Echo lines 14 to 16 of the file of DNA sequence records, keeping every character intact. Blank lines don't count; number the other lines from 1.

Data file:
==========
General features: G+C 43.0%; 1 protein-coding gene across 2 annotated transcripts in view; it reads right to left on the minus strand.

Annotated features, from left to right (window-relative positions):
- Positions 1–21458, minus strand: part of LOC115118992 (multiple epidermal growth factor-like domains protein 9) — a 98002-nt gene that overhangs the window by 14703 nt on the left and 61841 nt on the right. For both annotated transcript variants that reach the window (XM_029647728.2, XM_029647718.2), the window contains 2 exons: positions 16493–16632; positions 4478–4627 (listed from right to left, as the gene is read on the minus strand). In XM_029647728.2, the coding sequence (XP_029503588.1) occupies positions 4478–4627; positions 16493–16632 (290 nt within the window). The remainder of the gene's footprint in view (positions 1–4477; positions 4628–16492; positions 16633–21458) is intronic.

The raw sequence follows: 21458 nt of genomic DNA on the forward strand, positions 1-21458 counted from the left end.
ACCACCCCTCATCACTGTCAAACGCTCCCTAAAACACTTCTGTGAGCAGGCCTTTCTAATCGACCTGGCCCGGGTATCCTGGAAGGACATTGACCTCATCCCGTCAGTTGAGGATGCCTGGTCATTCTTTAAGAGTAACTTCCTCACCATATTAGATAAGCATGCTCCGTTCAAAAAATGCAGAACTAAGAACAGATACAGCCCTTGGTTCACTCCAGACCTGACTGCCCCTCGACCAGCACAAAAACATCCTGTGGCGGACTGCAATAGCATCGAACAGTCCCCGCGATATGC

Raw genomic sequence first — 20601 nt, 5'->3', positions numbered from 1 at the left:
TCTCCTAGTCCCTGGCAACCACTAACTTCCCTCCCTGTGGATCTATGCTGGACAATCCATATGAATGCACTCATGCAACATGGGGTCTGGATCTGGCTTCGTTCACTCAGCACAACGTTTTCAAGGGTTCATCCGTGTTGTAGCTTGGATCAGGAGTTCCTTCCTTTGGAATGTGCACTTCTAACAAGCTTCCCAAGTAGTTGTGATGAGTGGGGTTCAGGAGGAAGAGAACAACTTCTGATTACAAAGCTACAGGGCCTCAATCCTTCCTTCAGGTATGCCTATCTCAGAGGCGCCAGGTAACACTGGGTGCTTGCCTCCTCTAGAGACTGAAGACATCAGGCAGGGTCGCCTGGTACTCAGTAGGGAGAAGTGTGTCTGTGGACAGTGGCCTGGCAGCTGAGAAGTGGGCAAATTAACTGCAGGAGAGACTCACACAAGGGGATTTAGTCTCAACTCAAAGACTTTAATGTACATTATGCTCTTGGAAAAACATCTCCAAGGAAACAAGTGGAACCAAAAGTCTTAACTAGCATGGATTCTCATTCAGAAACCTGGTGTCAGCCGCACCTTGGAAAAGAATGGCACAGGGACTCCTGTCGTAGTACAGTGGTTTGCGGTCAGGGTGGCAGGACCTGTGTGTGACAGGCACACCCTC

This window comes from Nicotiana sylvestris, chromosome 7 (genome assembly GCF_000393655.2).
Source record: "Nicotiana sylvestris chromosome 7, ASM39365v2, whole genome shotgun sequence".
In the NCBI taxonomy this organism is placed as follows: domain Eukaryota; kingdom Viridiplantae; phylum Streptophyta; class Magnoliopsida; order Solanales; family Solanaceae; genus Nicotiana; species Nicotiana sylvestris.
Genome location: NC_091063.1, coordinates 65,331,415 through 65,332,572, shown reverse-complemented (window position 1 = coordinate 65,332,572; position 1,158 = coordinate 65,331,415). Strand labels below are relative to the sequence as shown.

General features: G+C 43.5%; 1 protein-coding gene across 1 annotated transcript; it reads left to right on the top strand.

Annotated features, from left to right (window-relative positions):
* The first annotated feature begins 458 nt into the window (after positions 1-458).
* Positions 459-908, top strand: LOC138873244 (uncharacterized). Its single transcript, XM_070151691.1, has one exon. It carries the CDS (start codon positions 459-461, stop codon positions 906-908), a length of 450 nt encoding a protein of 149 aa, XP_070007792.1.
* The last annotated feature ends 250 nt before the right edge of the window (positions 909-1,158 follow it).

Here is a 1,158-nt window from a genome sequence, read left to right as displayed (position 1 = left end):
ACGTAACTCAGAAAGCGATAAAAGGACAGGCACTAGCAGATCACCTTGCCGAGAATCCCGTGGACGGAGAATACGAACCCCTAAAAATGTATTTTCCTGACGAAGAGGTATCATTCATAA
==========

* The first annotated feature begins 458 nt into the window (after positions 1-458).
* Positions 459-908, top strand: LOC138873244 (uncharacterized). Its single transcript, XM_070151691.1, has one exon. It carries the CDS (start codon positions 459-461, stop codon positions 906-908), a length of 450 nt encoding a protein of 149 aa, XP_070007792.1.
* The last annotated feature ends 250 nt before the right edge of the window (positions 909-1,158 follow it).